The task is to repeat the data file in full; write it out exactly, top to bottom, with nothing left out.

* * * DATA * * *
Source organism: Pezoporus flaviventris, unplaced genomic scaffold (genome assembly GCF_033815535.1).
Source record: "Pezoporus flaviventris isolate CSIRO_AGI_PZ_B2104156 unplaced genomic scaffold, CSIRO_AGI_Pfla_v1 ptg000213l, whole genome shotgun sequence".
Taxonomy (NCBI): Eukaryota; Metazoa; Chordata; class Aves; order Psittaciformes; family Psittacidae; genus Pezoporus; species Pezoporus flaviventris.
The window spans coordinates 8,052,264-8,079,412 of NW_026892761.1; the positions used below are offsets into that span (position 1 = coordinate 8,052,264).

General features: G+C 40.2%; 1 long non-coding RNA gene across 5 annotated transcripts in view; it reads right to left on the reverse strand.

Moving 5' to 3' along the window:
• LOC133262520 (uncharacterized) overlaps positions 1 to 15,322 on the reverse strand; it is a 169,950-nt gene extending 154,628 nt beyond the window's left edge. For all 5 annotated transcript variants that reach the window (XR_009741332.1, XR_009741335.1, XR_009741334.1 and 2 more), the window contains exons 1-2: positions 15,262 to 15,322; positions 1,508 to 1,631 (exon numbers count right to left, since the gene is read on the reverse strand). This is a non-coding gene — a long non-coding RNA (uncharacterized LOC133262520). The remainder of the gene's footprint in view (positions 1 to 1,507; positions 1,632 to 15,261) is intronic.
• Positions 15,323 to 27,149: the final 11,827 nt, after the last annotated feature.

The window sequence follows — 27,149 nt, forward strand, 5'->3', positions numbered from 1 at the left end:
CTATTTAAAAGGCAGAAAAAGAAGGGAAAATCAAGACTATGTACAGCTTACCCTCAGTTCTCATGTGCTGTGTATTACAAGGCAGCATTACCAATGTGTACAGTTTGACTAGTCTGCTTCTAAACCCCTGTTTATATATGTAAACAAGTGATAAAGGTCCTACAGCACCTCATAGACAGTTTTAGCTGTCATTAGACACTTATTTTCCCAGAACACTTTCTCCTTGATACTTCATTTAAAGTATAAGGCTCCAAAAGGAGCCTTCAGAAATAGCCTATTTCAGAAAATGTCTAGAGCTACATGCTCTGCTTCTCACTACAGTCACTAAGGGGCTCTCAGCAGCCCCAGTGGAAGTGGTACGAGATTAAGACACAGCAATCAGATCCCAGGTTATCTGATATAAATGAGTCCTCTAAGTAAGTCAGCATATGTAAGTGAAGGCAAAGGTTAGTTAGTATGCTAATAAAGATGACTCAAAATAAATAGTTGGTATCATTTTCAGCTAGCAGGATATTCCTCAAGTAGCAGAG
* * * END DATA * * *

Source organism: Pezoporus flaviventris, unplaced genomic scaffold (genome assembly GCF_033815535.1).
Source record: "Pezoporus flaviventris isolate CSIRO_AGI_PZ_B2104156 unplaced genomic scaffold, CSIRO_AGI_Pfla_v1 ptg000213l, whole genome shotgun sequence".
Taxonomy (NCBI): Eukaryota; Metazoa; Chordata; class Aves; order Psittaciformes; family Psittacidae; genus Pezoporus; species Pezoporus flaviventris.
The window spans coordinates 8,052,264-8,079,412 of NW_026892761.1; the positions used below are offsets into that span (position 1 = coordinate 8,052,264).

General features: G+C 40.2%; 1 long non-coding RNA gene across 5 annotated transcripts in view; it reads right to left on the reverse strand.

Moving 5' to 3' along the window:
• LOC133262520 (uncharacterized) overlaps positions 1 to 15,322 on the reverse strand; it is a 169,950-nt gene extending 154,628 nt beyond the window's left edge. For all 5 annotated transcript variants that reach the window (XR_009741332.1, XR_009741335.1, XR_009741334.1 and 2 more), the window contains exons 1-2: positions 15,262 to 15,322; positions 1,508 to 1,631 (exon numbers count right to left, since the gene is read on the reverse strand). This is a non-coding gene — a long non-coding RNA (uncharacterized LOC133262520). The remainder of the gene's footprint in view (positions 1 to 1,507; positions 1,632 to 15,261) is intronic.
• Positions 15,323 to 27,149: the final 11,827 nt, after the last annotated feature.

The window sequence follows — 27,149 nt, forward strand, 5'->3', positions numbered from 1 at the left end:
CTATTTAAAAGGCAGAAAAAGAAGGGAAAATCAAGACTATGTACAGCTTACCCTCAGTTCTCATGTGCTGTGTATTACAAGGCAGCATTACCAATGTGTACAGTTTGACTAGTCTGCTTCTAAACCCCTGTTTATATATGTAAACAAGTGATAAAGGTCCTACAGCACCTCATAGACAGTTTTAGCTGTCATTAGACACTTATTTTCCCAGAACACTTTCTCCTTGATACTTCATTTAAAGTATAAGGCTCCAAAAGGAGCCTTCAGAAATAGCCTATTTCAGAAAATGTCTAGAGCTACATGCTCTGCTTCTCACTACAGTCACTAAGGGGCTCTCAGCAGCCCCAGTGGAAGTGGTACGAGATTAAGACACAGCAATCAGATCCCAGGTTATCTGATATAAATGAGTCCTCTAAGTAAGTCAGCATATGTAAGTGAAGGCAAAGGTTAGTTAGTATGCTAATAAAGATGACTCAAAATAAATAGTTGGTATCATTTTCAGCTAGCAGGATATTCCTCAAGTAGCAGAG